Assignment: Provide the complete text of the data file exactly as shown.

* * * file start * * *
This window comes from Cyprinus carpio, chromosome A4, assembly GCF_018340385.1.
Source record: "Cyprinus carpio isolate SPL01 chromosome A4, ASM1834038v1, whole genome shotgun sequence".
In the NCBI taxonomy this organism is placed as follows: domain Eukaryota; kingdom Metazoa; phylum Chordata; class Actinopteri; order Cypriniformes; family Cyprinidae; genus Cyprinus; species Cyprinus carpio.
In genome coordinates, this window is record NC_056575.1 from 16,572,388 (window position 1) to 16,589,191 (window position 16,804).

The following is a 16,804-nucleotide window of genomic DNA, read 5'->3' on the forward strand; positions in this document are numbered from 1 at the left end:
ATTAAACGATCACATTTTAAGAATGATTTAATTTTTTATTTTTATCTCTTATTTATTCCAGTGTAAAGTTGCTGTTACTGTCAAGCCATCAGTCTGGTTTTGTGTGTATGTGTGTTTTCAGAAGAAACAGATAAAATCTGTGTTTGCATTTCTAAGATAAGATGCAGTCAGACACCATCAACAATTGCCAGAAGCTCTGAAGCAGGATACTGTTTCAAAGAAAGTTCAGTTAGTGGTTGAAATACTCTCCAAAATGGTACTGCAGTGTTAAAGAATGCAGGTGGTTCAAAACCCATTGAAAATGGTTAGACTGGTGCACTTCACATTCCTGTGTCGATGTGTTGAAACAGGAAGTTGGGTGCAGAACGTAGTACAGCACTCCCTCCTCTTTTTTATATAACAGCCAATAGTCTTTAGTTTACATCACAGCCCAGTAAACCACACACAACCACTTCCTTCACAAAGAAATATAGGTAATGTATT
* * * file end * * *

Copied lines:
This window comes from Cyprinus carpio, chromosome A4, assembly GCF_018340385.1.
Source record: "Cyprinus carpio isolate SPL01 chromosome A4, ASM1834038v1, whole genome shotgun sequence".
In the NCBI taxonomy this organism is placed as follows: domain Eukaryota; kingdom Metazoa; phylum Chordata; class Actinopteri; order Cypriniformes; family Cyprinidae; genus Cyprinus; species Cyprinus carpio.
In genome coordinates, this window is record NC_056575.1 from 16,572,388 (window position 1) to 16,589,191 (window position 16,804).

The following is a 16,804-nucleotide window of genomic DNA, read 5'->3' on the forward strand; positions in this document are numbered from 1 at the left end:
ATTAAACGATCACATTTTAAGAATGATTTAATTTTTTATTTTTATCTCTTATTTATTCCAGTGTAAAGTTGCTGTTACTGTCAAGCCATCAGTCTGGTTTTGTGTGTATGTGTGTTTTCAGAAGAAACAGATAAAATCTGTGTTTGCATTTCTAAGATAAGATGCAGTCAGACACCATCAACAATTGCCAGAAGCTCTGAAGCAGGATACTGTTTCAAAGAAAGTTCAGTTAGTGGTTGAAATACTCTCCAAAATGGTACTGCAGTGTTAAAGAATGCAGGTGGTTCAAAACCCATTGAAAATGGTTAGACTGGTGCACTTCACATTCCTGTGTCGATGTGTTGAAACAGGAAGTTGGGTGCAGAACGTAGTACAGCACTCCCTCCTCTTTTTTATATAACAGCCAATAGTCTTTAGTTTACATCACAGCCCAGTAAACCACACACAACCACTTCCTTCACAAAGAAATATAGGTAATGTATT